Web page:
The elegant and dignified Afghan Hound is without doubt one of the most stunning dogs in existence. This ancient sight hound originates from Afghanistan and forms part of the popular hound group of dogs.
The Afghan Hound is believed to be one of the oldest known dog breeds in existence, with references going back over 4,000 years in its native Afghanistan. It was actually banned from being exported for many years, and only arrived in Europe in the 1900s.
The Afghan Hound is an impressive sight hound with excellent hunting skills, this dog was capable of hunting large game such as deer, goats and even wolves. It also worked as a proficient shepherd guarding flocks, with its long silky coat providing protection from the fierce heat and cold variations it endured in the challenging and mountainous terrain in Afghanistan.
The Afghan is a slim, graceful dog with a long silky, fine coat, long lithe limbs and a distinctive curly tail. The muzzle is narrow, elongated and powerful. The face may be darker in colour, and referred to as the mask. The ear feathering are long and silky.
Sadly, although many people can instantly identify the handsome Afghan Hound, it’s quite an uncommon dog breed with only 108 puppies recorded with the Kennel Club during the whole year of 2015. So, why are Afghan Hounds not so popular these days?
The Afghan has a true hunting instinct, and still retains many of these natural urges. Afghan Hounds can be slow and tricky to train, and once trained can often forget simple commands when it is out on walks, making running off and roaming a constant problem.
The Afghan Hound today is kept mainly as a companion pet. It still retains its strong hunting instincts and drive for work and enjoys dog activities such as agility, racing and lure coarsing.
The Afghan Hound is also known as the Tazi.
The beautiful coat is a big time commitment for owners of this breed, and new owners should expect to pay the same or more on grooming their Afghan than on their own hair!
Prospective owners still keen to own this breed, will have a dog that will turn heads and attract comments and admiration from everyone you meet.
The Afghan Hound comes in a wide variety of colours and markings which include:
Height bitch 63-69cms
Height dog 68-74cms
Weight (kilos) bitch 20-27kgs
Weight (kilos) dog 20-27kgs
The Afghan Hound is an energetic and athletic breed that requires at least 2 hours of vigorous exercise daily off the lead. The Afghan Hound is a big dog and needs plenty of space in a family home. It’s not a dog suited to urban living. This dog needs access to plenty of safe and secure open spaces to exercise adequately. If exercise or stimulation levels are too low, the Afghan Hound can present unwanted behaviour around the home.
The Afghan has a tendancy to roam and forget recall commands. Ensure sure gardens are escape proof!
The Afghan Hound has an impressive turn of speed, and in full flow really is a beautiful sight to watch.
The Afghan Hound is a fairly good family pet, and forms a strong bond with its master. It can be aloof and suspicious with strangers and unfamiliar dogs. With good socialisation skills from an early age the Afghan Hound can mix happily in the family unit. It has a playful and fun side to its personality in the family home, but often take on a more reserved and serious mood when out.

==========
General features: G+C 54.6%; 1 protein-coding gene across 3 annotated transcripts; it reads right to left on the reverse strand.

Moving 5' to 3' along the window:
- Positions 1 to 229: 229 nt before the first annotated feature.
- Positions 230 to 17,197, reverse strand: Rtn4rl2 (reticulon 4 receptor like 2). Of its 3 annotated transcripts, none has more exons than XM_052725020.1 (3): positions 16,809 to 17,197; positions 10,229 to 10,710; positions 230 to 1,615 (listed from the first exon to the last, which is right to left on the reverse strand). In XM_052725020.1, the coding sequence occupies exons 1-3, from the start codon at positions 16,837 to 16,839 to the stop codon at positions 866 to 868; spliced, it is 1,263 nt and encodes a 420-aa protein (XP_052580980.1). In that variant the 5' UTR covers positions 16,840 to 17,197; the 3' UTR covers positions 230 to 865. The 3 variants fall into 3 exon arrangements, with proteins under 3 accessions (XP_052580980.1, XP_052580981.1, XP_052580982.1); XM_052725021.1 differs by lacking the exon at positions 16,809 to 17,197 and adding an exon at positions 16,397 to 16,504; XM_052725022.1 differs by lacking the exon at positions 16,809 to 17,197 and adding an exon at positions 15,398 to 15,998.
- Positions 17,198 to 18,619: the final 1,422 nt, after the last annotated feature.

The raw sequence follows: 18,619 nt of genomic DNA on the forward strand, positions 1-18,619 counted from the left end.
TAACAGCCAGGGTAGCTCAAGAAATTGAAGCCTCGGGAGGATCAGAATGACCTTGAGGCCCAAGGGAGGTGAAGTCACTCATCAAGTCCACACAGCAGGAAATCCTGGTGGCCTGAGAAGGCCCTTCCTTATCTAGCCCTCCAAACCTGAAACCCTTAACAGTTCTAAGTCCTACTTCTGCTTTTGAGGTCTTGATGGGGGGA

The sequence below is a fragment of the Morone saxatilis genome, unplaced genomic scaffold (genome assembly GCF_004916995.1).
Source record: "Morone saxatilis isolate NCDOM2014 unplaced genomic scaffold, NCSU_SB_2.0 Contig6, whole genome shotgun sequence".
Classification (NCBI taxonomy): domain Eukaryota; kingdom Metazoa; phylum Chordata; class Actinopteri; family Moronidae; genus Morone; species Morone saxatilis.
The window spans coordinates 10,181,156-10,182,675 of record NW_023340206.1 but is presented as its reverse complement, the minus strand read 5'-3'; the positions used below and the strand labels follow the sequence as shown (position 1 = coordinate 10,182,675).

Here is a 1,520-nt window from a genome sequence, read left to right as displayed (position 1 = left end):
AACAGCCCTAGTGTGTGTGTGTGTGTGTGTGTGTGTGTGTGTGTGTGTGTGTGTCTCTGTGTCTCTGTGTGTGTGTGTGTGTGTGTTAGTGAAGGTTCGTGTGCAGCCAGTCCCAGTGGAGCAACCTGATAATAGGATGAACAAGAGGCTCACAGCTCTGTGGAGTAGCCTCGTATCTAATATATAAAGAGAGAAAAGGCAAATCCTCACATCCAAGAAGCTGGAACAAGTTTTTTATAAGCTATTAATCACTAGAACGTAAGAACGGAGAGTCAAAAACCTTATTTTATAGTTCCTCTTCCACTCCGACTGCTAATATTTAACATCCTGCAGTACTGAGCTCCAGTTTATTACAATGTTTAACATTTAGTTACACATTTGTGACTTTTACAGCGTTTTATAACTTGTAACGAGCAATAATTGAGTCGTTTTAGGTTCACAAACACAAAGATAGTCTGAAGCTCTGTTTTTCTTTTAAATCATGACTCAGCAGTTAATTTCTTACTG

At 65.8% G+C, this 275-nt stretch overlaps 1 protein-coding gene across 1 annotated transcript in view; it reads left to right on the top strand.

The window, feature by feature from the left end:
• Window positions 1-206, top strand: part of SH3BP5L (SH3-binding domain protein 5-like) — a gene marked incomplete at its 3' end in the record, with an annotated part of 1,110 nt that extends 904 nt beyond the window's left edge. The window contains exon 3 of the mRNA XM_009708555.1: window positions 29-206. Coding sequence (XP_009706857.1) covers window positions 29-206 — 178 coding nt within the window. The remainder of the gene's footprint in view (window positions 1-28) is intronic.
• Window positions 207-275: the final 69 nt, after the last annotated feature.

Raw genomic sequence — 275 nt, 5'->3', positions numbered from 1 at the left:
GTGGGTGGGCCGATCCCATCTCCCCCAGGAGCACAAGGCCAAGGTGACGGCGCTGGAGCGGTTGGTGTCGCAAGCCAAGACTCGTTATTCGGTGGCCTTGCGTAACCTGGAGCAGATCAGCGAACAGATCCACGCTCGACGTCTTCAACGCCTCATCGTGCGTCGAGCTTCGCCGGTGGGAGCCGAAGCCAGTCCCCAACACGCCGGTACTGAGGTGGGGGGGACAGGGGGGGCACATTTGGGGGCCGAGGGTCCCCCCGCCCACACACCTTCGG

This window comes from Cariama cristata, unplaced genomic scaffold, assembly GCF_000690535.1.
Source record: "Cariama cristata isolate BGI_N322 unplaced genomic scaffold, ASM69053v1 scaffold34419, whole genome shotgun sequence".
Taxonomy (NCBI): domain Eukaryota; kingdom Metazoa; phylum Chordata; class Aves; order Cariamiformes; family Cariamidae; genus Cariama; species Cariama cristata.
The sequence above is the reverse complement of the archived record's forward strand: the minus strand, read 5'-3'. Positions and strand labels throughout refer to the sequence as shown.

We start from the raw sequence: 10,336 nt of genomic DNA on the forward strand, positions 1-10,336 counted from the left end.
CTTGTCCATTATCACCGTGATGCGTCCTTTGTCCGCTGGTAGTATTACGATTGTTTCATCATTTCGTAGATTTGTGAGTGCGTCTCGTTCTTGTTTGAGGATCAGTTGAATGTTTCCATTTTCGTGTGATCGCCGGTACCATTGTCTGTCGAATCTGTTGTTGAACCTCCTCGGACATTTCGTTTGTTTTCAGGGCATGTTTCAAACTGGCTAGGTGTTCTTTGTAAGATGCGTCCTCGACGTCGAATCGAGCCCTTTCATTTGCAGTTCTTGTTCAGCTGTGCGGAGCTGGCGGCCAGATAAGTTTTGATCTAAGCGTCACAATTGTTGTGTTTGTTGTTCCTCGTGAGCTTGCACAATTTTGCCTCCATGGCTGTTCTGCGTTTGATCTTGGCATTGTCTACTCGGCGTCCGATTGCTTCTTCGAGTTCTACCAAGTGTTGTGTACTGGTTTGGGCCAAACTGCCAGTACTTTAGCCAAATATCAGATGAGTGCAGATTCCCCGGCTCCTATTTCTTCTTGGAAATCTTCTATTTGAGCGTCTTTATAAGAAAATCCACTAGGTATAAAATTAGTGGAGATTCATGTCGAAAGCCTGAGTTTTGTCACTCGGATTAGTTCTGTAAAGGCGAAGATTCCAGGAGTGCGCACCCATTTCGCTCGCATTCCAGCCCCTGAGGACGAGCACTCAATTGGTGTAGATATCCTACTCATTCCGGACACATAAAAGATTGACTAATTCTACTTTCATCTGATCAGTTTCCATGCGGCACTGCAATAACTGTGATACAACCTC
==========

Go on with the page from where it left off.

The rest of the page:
Afghan should not be trusted with cats or any smaller pets, in the home or outdoors.
No. The Afghan Hound is renowned for being slower to mature than many dog breeds. It can be stubborn, with a limited span of attention to training. It requires an experienced owner who can provide the leadership this breed needs to prevent bad habits ie. running off and roaming. Training needs to be regular and prolonged, and patience is essential.
Long and silky.
The Afghan Hound needs daily and time consuming hours of grooming to keep the coat in good condition. The coat is silky, so tangles and matts are quite easy to tackle. A padded pin brush or very soft slicker should be used to brush the coat every day.
Ears should be checked for thorns, brambles and old food deposits, as they may well dangle in water and food bowls. A protective snood can be worn to keep meal times clean and your Afghan clean. The Afghan Hound can be bathed once or twice a year. Consult your local pofessional dog groomer, who can advise the best way to keep the coat in good shape.
No. The Afghan Hound sheds hair steadily throughout the year, making it an unsuitable choice of dog for allergy sufferers.
This is generally a healthy breed, but the following health issues have been recorded, so do consult your breeder:down should be discouraged.
As with all pedigree dogs, it is very important to obtain a puppy from a reputable source where you can be guaranteed that it has been bred with a view to avoiding the inherent physical and psychological diseases of the breed.
A healthy Afghan should expect to enjoy a lifespan of 11—13 years.
Expect to pay around £1,000 for a puppy, and be aware that available litters of puppies are few and far between. Register your interest with established reputable breeders, so they can notify you when a litter is expected. You may have to travel long distances to find your suitable puppy. There are generally 6-8 puppies in an average litter.
A dog or bitch weighing between 20-27kgs will require around 283-345gms of complete dry food daily. An average bitch weighing 20kgs will cost around £7.00 per week to feed.
An average dog weighing 25kgs will cost around £8.00 per week to feed.
Our figures are based on feeding an ‘above average quality’ and popular complete dry food bought from a leading supermarket. A good quality feed is suggested for the energetic dogs in the hound group.
Remember to budget for essential pet treatments and procedures that are not covered by pet insurance policies including: